Why is Grindr disappearing from the App Store in China?

Grindr has pulled its popular dating app from the App Store in China in response to a new law seen by many as a tool to crack down on political dissent and the LGBTQ+ community.

A Grindr spokesperson says Outsidesister publication of the lawyer that the decision was made in response to potential compliance issues with the Personal Information Protection Act (PIPL). The government is currently waging a campaign to purge the internet of information it deems illegal, pornographic or otherwise in conflict with official government positions.

“Like many other US companies, we have elected to remove our app from the App Store in China due to the potential increased burden of China’s recently implemented Personal Information Protection Law (PIPL),” said the Grindr spokesperson Patrick Lenihan. the lawyeradding, “We may revisit this in the future.”

The law took effect on Nov. 1 last year and regulates data stored on apps and requires government approval for data transfers from China to outside regions.

Late last year, the country’s communist government ordered broadcasters to suppress freedom of expression for gender and sexual identity, and “resolutely put an end to sissies and other anomalous aesthetics”. Fearing the cultural impact on the country of South Korean singers and influencers, the government ordered the media to “vigorously promote excellent traditional Chinese culture, revolutionary culture and advanced socialist culture.”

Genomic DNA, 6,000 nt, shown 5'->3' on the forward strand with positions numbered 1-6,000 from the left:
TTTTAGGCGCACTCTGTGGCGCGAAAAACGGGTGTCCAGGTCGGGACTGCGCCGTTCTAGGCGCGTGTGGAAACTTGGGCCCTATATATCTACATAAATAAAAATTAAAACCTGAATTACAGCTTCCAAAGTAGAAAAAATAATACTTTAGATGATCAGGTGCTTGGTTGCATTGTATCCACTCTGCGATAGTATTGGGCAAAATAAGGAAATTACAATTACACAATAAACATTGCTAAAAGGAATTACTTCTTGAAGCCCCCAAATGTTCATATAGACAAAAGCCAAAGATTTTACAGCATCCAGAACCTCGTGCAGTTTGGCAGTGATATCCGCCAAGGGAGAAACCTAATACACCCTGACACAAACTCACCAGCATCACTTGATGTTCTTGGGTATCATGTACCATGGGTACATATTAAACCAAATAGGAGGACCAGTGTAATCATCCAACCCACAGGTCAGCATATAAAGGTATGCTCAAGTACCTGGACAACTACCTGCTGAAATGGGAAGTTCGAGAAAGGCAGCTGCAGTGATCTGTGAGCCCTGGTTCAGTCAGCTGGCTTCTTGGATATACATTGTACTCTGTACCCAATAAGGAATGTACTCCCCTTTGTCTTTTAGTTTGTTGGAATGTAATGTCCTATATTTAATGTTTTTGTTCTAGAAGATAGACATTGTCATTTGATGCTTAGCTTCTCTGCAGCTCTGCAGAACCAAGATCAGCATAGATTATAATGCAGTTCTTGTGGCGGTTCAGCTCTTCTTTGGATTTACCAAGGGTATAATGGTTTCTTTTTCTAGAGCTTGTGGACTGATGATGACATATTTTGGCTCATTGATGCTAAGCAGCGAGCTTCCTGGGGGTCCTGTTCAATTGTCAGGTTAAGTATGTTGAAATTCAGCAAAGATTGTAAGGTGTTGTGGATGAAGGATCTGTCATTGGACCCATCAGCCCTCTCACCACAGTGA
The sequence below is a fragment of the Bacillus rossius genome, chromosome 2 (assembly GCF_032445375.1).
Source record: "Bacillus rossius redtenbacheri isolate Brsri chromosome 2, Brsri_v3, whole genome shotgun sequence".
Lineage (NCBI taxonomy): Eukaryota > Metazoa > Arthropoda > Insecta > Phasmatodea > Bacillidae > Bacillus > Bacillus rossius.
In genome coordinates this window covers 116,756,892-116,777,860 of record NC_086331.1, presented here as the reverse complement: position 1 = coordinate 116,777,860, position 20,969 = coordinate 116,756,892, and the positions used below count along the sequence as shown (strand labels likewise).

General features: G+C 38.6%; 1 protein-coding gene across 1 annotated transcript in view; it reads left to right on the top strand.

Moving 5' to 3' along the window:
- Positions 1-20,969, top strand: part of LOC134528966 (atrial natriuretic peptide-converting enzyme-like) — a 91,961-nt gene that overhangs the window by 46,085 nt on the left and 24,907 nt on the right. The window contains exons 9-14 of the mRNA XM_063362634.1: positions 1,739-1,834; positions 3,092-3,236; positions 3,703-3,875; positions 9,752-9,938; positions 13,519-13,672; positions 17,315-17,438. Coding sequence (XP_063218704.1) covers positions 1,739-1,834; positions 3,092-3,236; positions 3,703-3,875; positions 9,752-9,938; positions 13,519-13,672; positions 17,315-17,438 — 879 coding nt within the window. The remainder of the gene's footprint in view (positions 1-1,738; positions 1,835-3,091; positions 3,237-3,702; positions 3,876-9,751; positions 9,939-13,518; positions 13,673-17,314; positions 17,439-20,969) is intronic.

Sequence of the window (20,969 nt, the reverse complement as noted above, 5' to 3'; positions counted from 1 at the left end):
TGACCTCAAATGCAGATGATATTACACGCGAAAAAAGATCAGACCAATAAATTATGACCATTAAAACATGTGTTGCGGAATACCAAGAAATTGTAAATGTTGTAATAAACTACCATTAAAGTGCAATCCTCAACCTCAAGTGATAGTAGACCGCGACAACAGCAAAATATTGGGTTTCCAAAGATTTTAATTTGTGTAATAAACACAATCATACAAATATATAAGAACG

Also last year, Chinese messaging app WeChat blocked the accounts of LGBTQ+ student groups, microblogging company Weibo Corp. suspending thousands of fan clubs and entertainment news accounts that did not respect the government’s view of proper speech and opinion.

In Europe last year, Grindr breached the Norwegian Data Protection Authority and was fined 100 million Norwegian kroner (about $11.6 million) for illegally selling users’ personal information to third-party advertisers. At the time, the fine represented around ten percent of the company’s European turnover and around a third of its net profits.

Although the government may not approve of it, there is still a thriving gay community in China. A recent survey of Grindr users found that China was in the top five for the number of gay men identifying as stockings and for those accepting NSFW photos.

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